Fikas, firearms and the fear of missing out
28 March 2018
Would you take a loan to go skiing with friends because you’re afraid of missing out? Do you think a strict warning before a purchase would help you save money?
The Think Forward Initiative is researching these things and more in an effort to figure out how and why we make financial decisions, and then create tools to help people make better ones.
As we count down to the third Think Forward Summit on 10 April, here’s highlights from some of the latest research.
Peer-to-peer lending – friend or foe
Not everyone who needs a loan turns to a bank – a growing number of people are borrowing from their peers via marketplace lending platforms. In 2017 alone, close to 500,000 peer-to-peer loan requests were funded in the United States, totalling more than USD 6 billion. Good idea, or disaster waiting to happen? Well, it depends. Researchers Nikhil Paradkar and Sudheer Chava found that these peer-to-peer platforms can help those with low credit risks.
Born in a fika
Fika (um, pardon?) is a Swedish word that means stopping to have a break with a nice drink. It was in a fika where researchers Garrett Meccariello and Tobias Nasgarde had the idea for this topic. Many tools exist to promote good spending, but what would happen if we did things to disrupt bad spending? If you received a warning message right when you were about to make a poor spending choice, would it help change your mind? The first results looks promising and revealed that a properly crafted and timed warning could reduce online spending up to 29%.
What firearms and kittens can tell us about finance
Rachel is 29 and lives in London. She equates credit cards with guns; contactless payments with hypercars; and PayPal with kittens. This is all part of the ‘mental metaphor depth interview method’, where people use images to represent their feelings about certain financial products. Researchers Emma Woodley and Jez Groom used this method to show it can help reveal deeply held emotions and thoughts in a way that would not be possible in the traditional way of interviewing.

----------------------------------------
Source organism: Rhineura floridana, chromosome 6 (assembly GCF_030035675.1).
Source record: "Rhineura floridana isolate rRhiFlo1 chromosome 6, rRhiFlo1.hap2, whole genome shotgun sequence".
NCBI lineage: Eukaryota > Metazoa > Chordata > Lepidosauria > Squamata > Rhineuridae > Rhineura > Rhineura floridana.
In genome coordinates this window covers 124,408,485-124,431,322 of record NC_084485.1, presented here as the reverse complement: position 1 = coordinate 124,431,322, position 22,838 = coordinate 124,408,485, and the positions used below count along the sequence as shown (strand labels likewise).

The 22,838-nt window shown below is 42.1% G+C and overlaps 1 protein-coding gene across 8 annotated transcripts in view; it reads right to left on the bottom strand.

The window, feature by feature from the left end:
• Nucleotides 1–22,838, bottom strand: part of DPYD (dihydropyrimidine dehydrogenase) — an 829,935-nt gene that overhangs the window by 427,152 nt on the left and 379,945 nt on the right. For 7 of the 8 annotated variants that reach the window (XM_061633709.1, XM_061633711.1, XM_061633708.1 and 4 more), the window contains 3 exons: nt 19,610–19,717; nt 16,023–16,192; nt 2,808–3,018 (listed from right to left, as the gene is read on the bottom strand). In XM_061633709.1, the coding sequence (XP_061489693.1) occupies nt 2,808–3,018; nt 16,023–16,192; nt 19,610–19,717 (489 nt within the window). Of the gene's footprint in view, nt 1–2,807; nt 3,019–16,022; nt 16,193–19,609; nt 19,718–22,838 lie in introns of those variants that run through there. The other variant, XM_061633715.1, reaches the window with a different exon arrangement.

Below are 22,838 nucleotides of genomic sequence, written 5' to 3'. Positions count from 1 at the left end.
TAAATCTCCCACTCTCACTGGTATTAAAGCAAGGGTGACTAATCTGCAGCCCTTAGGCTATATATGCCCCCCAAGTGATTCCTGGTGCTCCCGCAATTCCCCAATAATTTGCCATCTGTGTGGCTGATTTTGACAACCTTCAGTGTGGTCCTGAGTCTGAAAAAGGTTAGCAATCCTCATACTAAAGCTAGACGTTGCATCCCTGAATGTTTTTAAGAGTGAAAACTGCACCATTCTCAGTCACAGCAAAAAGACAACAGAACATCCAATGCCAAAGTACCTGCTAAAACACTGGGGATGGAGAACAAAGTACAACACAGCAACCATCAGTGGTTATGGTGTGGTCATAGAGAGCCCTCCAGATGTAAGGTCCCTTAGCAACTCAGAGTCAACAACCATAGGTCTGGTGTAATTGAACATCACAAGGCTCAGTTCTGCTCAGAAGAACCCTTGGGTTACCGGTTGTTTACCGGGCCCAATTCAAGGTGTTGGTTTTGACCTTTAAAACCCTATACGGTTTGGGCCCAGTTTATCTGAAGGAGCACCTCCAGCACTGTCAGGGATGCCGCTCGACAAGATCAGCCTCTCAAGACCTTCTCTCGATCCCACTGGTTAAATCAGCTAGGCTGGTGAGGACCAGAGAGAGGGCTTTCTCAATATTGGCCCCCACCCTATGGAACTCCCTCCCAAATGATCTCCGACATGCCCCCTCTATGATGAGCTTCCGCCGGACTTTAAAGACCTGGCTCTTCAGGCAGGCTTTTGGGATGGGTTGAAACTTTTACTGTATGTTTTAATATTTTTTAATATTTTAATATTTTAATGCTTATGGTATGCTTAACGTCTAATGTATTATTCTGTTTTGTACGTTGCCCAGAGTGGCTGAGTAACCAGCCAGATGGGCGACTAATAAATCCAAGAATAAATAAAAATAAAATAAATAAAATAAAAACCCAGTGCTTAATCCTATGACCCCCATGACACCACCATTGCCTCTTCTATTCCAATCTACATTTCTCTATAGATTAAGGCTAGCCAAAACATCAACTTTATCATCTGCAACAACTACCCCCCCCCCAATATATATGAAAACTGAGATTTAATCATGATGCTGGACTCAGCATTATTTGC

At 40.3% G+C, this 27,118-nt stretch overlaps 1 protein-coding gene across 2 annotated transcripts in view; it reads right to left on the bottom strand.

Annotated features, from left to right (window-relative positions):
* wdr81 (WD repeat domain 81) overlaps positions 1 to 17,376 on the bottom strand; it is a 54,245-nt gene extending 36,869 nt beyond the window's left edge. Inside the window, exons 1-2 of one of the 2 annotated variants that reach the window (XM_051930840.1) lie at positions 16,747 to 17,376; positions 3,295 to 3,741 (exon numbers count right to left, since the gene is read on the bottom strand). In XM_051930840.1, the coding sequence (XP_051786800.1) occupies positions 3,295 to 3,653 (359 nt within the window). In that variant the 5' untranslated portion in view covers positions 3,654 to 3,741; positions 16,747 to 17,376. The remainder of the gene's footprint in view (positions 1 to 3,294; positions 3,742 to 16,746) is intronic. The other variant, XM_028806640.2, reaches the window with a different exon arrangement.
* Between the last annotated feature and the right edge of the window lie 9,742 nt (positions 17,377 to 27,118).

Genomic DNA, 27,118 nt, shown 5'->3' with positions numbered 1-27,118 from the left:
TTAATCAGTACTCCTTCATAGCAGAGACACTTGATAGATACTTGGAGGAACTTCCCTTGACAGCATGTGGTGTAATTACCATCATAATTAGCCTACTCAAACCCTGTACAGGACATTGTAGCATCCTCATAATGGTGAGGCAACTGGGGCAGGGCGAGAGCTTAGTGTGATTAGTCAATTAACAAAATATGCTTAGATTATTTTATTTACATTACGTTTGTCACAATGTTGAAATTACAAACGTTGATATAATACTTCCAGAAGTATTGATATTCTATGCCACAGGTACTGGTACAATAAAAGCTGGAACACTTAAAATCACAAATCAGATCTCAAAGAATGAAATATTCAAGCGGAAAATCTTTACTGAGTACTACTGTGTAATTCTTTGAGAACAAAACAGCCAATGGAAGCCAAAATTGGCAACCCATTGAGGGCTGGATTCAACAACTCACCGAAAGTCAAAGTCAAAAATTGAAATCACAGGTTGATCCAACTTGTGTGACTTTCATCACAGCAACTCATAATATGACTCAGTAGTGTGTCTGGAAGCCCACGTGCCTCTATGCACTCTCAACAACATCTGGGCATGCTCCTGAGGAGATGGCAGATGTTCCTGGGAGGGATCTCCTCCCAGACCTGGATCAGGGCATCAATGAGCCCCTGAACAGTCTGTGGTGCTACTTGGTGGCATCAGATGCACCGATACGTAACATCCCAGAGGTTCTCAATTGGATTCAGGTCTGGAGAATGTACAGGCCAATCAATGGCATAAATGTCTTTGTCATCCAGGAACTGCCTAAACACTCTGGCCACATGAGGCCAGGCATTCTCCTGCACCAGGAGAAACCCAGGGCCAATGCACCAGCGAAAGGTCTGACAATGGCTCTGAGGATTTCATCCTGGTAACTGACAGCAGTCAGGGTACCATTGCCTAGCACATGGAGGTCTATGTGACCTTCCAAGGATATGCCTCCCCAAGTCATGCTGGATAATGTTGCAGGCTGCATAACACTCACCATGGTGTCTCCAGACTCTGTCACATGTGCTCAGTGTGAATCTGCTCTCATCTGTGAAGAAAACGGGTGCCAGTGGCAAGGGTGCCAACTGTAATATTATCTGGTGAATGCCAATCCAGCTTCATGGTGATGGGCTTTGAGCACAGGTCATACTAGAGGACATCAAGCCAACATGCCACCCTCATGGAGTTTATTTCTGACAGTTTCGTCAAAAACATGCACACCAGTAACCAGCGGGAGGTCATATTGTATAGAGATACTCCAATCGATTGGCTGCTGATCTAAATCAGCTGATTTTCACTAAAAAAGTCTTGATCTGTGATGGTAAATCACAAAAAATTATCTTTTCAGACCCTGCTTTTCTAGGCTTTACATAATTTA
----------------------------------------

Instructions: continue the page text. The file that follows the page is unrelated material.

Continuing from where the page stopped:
Do you feel in charge of your life, or do you think luck and other external factors determine how far you get? The answer to that question has been shown to have quite an effect on financial decisions. Many personality traits do, including the ‘big five’: extraversion, agreeableness, conscientiousness, openness to experience, and neuroticism. Researchers Olga Goldfayn and Nathanael Vellekoop showed that the way people think, feel and behave affect their preferences and subsequent financial choices.
When paying equals pain
Using a credit card is associated with a lower ‘pain of paying’ – and therefore higher levels of spending – than paying with cash. That’s why it’s so tempting to spend too much money online. This research, by Benjamin Timmermans, Eva Zinger-Mityok and Monique van Maare, studies whether highlighting the consequences of going ahead with the purchase increases the pain of paying and as a result helps people to control their online spending in a responsible way. Initial results show that yes, it can.
How FOMO influences our finances
It’s common belief that people are most likely to take out a loan for purchases like a new kitchen or car, because they consider them worth the interest payments over many years. But research by Tully & Sharma shows that people are actually more likely to borrow money for short-lived planned experiences, like a vacation with friends. Social media inspires an intense fear of missing out, or FOMO. People would rather take personal loans in order to pay for and be part of a planned experience, even if it means going into debt.